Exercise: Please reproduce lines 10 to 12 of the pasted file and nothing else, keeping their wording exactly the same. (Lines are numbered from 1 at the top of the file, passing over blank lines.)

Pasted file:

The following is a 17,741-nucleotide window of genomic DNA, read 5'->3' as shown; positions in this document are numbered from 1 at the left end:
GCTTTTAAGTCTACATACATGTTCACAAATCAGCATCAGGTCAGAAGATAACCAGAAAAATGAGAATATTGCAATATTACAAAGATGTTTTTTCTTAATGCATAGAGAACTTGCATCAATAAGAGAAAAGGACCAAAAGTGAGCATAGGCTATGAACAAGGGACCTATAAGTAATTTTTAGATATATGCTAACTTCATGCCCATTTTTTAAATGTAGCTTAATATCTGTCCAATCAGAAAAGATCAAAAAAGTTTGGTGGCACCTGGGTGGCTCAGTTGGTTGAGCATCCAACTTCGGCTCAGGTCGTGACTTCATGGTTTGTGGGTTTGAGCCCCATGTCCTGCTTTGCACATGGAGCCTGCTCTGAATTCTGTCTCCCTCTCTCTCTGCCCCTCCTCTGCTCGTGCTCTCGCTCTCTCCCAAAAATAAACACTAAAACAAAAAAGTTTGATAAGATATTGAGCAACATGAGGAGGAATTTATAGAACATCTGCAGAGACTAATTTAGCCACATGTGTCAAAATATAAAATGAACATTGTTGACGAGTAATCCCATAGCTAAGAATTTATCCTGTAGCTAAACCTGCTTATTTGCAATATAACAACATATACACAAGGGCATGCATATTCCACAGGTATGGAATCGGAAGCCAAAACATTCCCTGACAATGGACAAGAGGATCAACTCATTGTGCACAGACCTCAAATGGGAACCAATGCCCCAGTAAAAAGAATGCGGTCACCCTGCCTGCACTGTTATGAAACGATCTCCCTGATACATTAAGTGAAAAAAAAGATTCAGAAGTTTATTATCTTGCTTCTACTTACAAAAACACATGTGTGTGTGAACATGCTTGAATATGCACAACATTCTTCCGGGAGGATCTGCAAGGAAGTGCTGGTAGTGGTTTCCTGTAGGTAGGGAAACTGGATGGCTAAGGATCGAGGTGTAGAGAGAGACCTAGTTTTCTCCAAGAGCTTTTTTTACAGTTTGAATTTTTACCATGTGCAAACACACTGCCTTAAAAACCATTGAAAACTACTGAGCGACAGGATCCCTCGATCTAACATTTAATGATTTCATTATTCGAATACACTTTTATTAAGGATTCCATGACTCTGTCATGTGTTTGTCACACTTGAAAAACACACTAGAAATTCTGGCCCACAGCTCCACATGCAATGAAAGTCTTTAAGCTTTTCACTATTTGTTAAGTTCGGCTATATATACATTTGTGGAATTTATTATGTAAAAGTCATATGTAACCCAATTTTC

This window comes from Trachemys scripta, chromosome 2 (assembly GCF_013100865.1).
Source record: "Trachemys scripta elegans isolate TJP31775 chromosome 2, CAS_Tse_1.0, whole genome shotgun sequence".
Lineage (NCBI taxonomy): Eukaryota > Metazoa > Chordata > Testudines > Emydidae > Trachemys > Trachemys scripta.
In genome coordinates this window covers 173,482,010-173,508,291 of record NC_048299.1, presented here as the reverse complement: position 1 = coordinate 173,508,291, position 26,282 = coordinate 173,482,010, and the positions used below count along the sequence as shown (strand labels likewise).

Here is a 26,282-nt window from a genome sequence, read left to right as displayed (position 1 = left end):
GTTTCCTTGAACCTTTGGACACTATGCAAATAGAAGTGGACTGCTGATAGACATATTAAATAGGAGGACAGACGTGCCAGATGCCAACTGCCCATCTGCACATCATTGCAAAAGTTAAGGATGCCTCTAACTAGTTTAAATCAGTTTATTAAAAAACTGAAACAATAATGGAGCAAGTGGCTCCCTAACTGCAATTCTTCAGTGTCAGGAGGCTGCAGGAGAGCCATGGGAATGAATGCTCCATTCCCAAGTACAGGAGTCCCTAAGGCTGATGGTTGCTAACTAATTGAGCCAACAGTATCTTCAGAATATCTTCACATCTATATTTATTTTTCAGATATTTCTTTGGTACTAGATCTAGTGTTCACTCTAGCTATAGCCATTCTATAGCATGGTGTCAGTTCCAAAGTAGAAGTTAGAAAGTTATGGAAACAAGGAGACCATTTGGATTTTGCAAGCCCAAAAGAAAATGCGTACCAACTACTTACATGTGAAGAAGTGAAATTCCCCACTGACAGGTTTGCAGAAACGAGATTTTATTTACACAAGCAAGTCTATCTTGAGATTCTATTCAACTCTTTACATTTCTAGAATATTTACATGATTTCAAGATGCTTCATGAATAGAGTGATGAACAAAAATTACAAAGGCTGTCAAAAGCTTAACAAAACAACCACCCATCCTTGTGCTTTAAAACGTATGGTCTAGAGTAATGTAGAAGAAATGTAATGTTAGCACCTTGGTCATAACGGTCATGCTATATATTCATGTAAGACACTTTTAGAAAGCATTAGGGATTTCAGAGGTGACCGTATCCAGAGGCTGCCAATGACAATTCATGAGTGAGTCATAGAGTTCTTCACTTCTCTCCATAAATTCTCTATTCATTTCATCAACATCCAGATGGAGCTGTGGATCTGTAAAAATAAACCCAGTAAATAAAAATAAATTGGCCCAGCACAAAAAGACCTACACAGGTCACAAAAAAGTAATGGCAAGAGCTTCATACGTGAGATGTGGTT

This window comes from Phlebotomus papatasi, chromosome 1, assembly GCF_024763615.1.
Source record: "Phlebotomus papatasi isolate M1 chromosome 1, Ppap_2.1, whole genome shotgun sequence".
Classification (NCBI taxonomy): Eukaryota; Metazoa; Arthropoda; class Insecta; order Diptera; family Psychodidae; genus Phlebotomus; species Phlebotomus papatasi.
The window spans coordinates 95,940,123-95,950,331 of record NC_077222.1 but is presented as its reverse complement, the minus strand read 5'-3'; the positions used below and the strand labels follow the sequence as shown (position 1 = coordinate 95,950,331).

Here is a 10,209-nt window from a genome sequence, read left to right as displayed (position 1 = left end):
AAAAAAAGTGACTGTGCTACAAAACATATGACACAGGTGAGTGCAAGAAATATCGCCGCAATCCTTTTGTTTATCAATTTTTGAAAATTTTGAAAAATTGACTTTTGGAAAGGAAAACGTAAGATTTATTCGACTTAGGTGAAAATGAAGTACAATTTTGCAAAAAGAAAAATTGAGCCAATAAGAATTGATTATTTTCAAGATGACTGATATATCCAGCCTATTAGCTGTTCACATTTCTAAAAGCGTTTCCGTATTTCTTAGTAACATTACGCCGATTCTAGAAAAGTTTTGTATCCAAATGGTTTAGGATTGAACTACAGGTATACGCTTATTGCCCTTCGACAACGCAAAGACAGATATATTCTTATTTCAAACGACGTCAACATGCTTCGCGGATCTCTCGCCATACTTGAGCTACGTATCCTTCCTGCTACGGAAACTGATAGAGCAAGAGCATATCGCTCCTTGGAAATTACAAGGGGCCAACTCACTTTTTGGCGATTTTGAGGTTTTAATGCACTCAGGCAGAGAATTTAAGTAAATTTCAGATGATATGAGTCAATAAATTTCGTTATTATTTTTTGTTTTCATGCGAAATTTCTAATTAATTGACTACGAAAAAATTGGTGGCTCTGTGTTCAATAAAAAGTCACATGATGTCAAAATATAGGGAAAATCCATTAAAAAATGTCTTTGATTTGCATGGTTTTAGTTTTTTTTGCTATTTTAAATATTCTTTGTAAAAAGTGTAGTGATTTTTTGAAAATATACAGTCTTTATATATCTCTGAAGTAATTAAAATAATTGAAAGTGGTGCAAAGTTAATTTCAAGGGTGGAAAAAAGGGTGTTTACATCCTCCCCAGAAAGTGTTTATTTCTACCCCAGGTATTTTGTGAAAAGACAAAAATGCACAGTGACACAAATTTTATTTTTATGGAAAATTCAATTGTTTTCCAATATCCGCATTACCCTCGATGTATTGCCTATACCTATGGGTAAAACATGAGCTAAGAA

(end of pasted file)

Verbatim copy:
Source record: "Phlebotomus papatasi isolate M1 chromosome 1, Ppap_2.1, whole genome shotgun sequence".
Classification (NCBI taxonomy): Eukaryota; Metazoa; Arthropoda; class Insecta; order Diptera; family Psychodidae; genus Phlebotomus; species Phlebotomus papatasi.
The window spans coordinates 95,940,123-95,950,331 of record NC_077222.1 but is presented as its reverse complement, the minus strand read 5'-3'; the positions used below and the strand labels follow the sequence as shown (position 1 = coordinate 95,950,331).